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December 29, 1994
'Mama Doe' Remembered

by Schlomo Mantz
On Christmas morning, while many New Yorkers were opening presents in the comfort of their homes, a group of homeless people and activists gathered in Grand Central Station to remember "Mama" Doe, the homeless woman who died in the train station in 1985.

George McDonald, chairman of The Doe Fund, told Mama's story. On the cold, snowy Christmas of 1985, Metro North police forced homeless people, including Mama, out of Grand Central Station. Later that night they allowed her back in, but only in time for her to lay down on a bench and die.

Police officers discovered she was dead when they tried to wake her up by banging their clubs on the bench.

McDonald and others had Mama buried in Queens, beneath a stone engraved "Home at last." Her actual name was never known, hence the last name "Doe." "What happened to her should never happen again," McDonald said.

The group stood in a circle holding candles and hymnal sheets beneath the twinkling wreaths and trees adorning the station. They began by singing "Amazing Grace." Clusters of holiday travelers peered at them curiously or drifted over to join in.

Father David Kirk of Emmaus House, an East Harlem community center run by and for the homeless, read an eloquent prayer. "Who killed the homeless?" he asked. "'Not I,' said the wealthy and warm as they rushed to the train. 'Not I,' said the TV reporters, who take your picture and say ?God bless you.'"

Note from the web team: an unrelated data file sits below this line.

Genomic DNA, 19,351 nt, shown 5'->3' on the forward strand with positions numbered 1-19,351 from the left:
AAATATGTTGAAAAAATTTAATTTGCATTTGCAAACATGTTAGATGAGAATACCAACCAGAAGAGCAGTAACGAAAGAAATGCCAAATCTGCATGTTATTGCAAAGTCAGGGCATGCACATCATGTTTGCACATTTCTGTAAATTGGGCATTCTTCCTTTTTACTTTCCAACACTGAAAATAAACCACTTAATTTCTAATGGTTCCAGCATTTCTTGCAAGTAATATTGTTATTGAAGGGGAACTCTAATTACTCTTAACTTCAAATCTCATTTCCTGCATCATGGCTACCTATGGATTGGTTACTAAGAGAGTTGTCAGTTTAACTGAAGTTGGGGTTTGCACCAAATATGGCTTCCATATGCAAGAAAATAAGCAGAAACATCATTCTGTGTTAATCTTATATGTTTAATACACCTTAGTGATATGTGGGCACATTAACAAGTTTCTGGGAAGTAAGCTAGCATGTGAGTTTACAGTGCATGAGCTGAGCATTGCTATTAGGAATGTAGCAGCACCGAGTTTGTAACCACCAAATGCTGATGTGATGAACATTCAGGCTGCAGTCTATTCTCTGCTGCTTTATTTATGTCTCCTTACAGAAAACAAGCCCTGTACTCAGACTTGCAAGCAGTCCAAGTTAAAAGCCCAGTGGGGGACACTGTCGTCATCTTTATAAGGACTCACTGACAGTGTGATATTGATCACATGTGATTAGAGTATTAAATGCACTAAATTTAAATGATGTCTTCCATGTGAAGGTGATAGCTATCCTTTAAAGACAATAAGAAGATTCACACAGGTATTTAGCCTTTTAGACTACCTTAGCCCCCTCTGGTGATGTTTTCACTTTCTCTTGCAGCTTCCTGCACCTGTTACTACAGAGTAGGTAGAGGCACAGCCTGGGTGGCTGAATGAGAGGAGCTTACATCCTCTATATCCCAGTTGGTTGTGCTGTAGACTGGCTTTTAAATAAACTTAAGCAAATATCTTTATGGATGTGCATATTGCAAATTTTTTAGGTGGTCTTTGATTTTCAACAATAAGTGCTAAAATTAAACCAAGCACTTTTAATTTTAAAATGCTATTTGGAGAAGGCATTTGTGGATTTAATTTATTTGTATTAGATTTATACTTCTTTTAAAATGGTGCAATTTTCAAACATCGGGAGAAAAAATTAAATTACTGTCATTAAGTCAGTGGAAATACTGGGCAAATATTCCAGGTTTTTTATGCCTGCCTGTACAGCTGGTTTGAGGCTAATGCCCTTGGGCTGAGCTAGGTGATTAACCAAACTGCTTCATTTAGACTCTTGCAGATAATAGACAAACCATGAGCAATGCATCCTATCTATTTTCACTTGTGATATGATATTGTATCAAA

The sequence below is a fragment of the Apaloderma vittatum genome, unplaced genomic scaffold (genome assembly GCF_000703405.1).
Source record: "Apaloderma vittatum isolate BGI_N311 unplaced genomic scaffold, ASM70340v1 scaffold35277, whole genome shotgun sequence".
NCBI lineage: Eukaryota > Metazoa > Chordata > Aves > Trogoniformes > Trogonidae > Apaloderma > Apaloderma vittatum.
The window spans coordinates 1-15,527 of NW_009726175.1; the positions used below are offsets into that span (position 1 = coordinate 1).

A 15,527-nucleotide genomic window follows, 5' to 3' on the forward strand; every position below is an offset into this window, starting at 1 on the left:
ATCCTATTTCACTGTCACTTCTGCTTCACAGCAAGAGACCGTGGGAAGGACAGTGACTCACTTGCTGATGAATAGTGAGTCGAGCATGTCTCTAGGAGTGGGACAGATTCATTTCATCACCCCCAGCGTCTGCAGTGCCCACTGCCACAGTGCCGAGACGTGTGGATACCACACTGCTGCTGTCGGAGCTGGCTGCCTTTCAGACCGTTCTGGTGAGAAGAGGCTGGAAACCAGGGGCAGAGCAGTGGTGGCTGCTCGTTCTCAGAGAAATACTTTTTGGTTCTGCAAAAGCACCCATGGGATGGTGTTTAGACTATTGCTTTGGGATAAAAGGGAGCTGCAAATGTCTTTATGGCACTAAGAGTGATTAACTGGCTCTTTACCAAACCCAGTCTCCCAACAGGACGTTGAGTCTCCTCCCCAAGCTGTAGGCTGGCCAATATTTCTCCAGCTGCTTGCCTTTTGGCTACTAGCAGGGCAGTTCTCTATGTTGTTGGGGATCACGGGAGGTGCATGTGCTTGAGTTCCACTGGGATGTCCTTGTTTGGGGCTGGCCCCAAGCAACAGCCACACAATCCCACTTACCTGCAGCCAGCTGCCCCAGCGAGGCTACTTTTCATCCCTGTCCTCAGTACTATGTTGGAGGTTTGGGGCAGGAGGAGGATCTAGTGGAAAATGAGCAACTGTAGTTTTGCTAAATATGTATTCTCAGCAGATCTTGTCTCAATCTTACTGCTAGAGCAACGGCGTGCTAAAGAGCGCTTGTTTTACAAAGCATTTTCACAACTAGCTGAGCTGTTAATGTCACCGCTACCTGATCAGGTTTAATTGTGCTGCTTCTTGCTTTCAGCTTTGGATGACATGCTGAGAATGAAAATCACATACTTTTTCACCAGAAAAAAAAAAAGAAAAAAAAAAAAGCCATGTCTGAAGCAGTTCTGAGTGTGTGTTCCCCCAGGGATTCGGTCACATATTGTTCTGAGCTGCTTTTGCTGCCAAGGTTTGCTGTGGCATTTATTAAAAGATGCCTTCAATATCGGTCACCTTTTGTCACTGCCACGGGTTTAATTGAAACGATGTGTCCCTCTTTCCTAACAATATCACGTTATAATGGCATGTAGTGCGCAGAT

"The homeless situation gets worse every year," said McDonald. The Doe Fund, named after Mama, operates at a community center in Bedford-Stuyvesant and aids the homeless by providing training and jobs as workers for Business Improvement Districts throughout the city. "We've shown that if you give homeless people an opportunity, they take advantage of it." McDonald said.

Norman Siegel, director of the New York Civil Liberties Union, noted that the Giuliani Administration has made it a crime for people to panhandle aggressively. "How can we put people in jail for panhandling?" he asked. He also faulted the Giuliani Administration for emphasizing superficial solutions. "A shelter is not a home, not a solution," he said. "We need halfway houses and genuine opportunities."

Rights of the homeless are threatened on several fronts, said Siegel; police will arrest them for sitting down in Grand Central Station, but will not bother ordinary travelers.

The NYCLU also defends homeless advocates. McDonald has been arrested four times for distributing supplies to the homeless. When the NYCLU challenged this, the city prohibited the distribution of any free materials in Grand Central Station.

Pete, a homeless man who participated in the gathering, said that robbery is a constant threat at shelters due to lack of security. "Anytime you're there, you have to be careful -- people try to take your stuff." He said he has tried to get housing but was deterred by a waiting list of several years.

He said he became homeless after being laid off from a moving job several years ago. Unemployment ran out, and he was unable to find another job.

Michael Johnson, another homeless man at the event, said he has been pushed out by police repeatedly. "They'll push you out just because of how you look."

Siegel said that the public's attitude towards the homeless has worsened in recent years. New laws have been passed against homeless behavior, even though existing laws already deal with issues like harassment. The effect of the new law is to "demonize the homeless, marginalize them. This is the first time in my life that the mayor has turned the middle class against the poor," Siegel said.

The memorial closed with the singing of "Silent Night," and the prayer of St. Francis: "Lord, where there is hatred, let me sow love, where there is despair, hope."

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